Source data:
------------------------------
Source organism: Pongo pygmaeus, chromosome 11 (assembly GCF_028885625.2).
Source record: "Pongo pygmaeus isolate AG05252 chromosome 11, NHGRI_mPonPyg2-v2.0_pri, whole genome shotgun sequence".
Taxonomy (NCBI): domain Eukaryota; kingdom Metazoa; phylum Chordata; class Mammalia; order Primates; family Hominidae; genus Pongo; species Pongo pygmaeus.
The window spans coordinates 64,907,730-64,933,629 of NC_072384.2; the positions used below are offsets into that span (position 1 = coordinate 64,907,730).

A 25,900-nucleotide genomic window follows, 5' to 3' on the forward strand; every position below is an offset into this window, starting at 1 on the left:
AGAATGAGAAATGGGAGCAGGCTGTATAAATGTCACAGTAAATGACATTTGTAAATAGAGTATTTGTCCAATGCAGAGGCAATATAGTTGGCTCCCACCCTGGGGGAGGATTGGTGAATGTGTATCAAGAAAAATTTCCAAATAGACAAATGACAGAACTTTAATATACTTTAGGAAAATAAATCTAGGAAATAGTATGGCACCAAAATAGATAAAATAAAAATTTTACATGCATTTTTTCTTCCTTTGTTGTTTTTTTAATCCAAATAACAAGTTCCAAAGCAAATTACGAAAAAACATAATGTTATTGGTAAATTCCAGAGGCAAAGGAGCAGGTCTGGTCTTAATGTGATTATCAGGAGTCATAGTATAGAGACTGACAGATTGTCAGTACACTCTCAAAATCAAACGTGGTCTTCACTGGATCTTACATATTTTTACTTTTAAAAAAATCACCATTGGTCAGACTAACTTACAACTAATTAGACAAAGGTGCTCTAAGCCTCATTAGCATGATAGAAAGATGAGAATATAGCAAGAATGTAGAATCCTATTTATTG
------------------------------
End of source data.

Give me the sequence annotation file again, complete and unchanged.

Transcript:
Source organism: Pongo pygmaeus, chromosome 11 (assembly GCF_028885625.2).
Source record: "Pongo pygmaeus isolate AG05252 chromosome 11, NHGRI_mPonPyg2-v2.0_pri, whole genome shotgun sequence".
Taxonomy (NCBI): domain Eukaryota; kingdom Metazoa; phylum Chordata; class Mammalia; order Primates; family Hominidae; genus Pongo; species Pongo pygmaeus.
The window spans coordinates 64,907,730-64,933,629 of NC_072384.2; the positions used below are offsets into that span (position 1 = coordinate 64,907,730).

A 25,900-nucleotide genomic window follows, 5' to 3' on the forward strand; every position below is an offset into this window, starting at 1 on the left:
AGAATGAGAAATGGGAGCAGGCTGTATAAATGTCACAGTAAATGACATTTGTAAATAGAGTATTTGTCCAATGCAGAGGCAATATAGTTGGCTCCCACCCTGGGGGAGGATTGGTGAATGTGTATCAAGAAAAATTTCCAAATAGACAAATGACAGAACTTTAATATACTTTAGGAAAATAAATCTAGGAAATAGTATGGCACCAAAATAGATAAAATAAAAATTTTACATGCATTTTTTCTTCCTTTGTTGTTTTTTTAATCCAAATAACAAGTTCCAAAGCAAATTACGAAAAAACATAATGTTATTGGTAAATTCCAGAGGCAAAGGAGCAGGTCTGGTCTTAATGTGATTATCAGGAGTCATAGTATAGAGACTGACAGATTGTCAGTACACTCTCAAAATCAAACGTGGTCTTCACTGGATCTTACATATTTTTACTTTTAAAAAAATCACCATTGGTCAGACTAACTTACAACTAATTAGACAAAGGTGCTCTAAGCCTCATTAGCATGATAGAAAGATGAGAATATAGCAAGAATGTAGAATCCTATTTATTG